Collaborative Divorce vs. Mediation
- Key facts about divorce and mediation
- Collaborative divorce vs. mediation
- Breaking down the differences between collaborative divorce and mediation
- Overall pros and cons
- Which option is right for you?
Collaborative divorce and divorce mediation are similar. In both cases, spouses agree on the specific terms of their divorce outside of the courtroom. Both approaches can help you avoid court and probably the need to hire lawyers to end your marriage.
But important differences separate them, including cost, expertise, and timeframes. Understanding those differences is critical, so you can make the choice that’s right for you and your family.
Every divorce is different, and the option that's right for you could be wrong for someone else. Here’s what you need to know as you look for the ideal way forward.
Key facts about divorce and mediation
- In 1990, one Minneapolis lawyer refused to remain part of a divorce if the couple couldn't agree and took the case to court. This incident is widely regarded as the original case for collaborative law.
- An estimated 20,000 trained collaborative lawyers work in the United States and Canada.
- About 8,900 arbitrators, mediators, and conciliators were working in the United States in 2021.
- Few states require a law degree to become a court-approved mediator. Most require some kind of approved training, and some ask people to work under trained mediators before taking their own cases.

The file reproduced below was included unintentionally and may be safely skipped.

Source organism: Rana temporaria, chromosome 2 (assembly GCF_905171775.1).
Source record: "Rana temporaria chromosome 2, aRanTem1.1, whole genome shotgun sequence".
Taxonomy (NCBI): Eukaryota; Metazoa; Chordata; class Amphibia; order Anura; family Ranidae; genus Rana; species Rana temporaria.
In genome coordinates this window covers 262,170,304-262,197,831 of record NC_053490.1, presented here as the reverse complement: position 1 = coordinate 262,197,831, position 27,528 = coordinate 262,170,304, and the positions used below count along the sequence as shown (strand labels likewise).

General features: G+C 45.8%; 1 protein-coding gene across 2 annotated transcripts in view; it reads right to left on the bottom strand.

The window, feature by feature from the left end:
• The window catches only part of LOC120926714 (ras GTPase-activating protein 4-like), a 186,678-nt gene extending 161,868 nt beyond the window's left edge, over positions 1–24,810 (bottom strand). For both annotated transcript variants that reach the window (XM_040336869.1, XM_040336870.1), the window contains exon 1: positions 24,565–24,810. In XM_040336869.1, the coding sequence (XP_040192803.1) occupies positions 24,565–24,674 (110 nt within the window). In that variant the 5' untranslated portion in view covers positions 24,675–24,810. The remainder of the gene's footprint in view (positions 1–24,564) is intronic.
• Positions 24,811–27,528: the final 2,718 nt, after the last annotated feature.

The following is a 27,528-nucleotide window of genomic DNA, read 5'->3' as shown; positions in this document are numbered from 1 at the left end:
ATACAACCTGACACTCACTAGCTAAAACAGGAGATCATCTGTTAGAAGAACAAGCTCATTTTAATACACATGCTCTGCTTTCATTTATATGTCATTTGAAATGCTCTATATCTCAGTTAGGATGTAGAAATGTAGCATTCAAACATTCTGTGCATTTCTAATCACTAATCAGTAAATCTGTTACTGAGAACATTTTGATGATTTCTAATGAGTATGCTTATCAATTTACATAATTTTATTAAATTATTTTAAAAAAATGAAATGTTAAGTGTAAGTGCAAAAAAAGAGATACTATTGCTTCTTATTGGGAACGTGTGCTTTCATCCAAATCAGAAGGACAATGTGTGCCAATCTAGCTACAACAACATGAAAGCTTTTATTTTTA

Collaborative divorce vs. mediation: What's the difference?
Collaborative divorce and divorce mediation are two pathways that lead to the end of a marriage. Neither requires a trip to divorce court and when handled properly, both can lead to a satisfying distribution of your estate and settlement of your affairs.
Here's what you need to know about both options:
Collaborative divorces spring from collaborative law — a voluntary dispute resolution process. Both parties agree to work together respectfully and honestly to reach an agreement without going to court.
Each person in a collaborative divorce hires a trained lawyer. Everyone comes together to do the following:
- Identify problems
- Collaborate on solutions
- Plan for the future
Sometimes, other professionals (like accountants or financial planners) must come to meetings to address specific issues. And sometimes, cases take a long time to resolve due to scheduling conflicts, contentious relations, or uncooperative parties.
Collaborative divorce lawyers can't represent spouses in a courtroom. If the spouses go to court, they need to secure new representation. Typically, this rule keeps parties tightly focused on coming to an agreement, as hiring a new lawyer can be both expensive and time-consuming.
What is divorce mediation?
During divorce mediation, couples hire one person to work as a facilitator and guide. That professional remains impartial and can't force either side to any terms. But this person can help people communicate effectively and resolve even touchy issues (like child support).
Divorce mediation is private, and conversations include just the couple and the mediator. Anyone can bring supporting documents to clarify a position. In fact, it's common for people to bring information with them to their meetings, including these things:
- Credit card statements
- Proposed child visitation schedules
- Home assessments
- Checking account balance statements
Mediation sessions tend to be focused and efficient. Often, couples need just a few hours together to come to terms with the details of their divorce.
Breaking down the differences between collaborative divorce and mediation
While both collaborative divorce and divorce mediation can help you end your marriage amicably, these options are very different. This quick table shows you those differences at a glance:
Can be expensive, especially if many experts are required
Usually less expensive than a collaborative divorce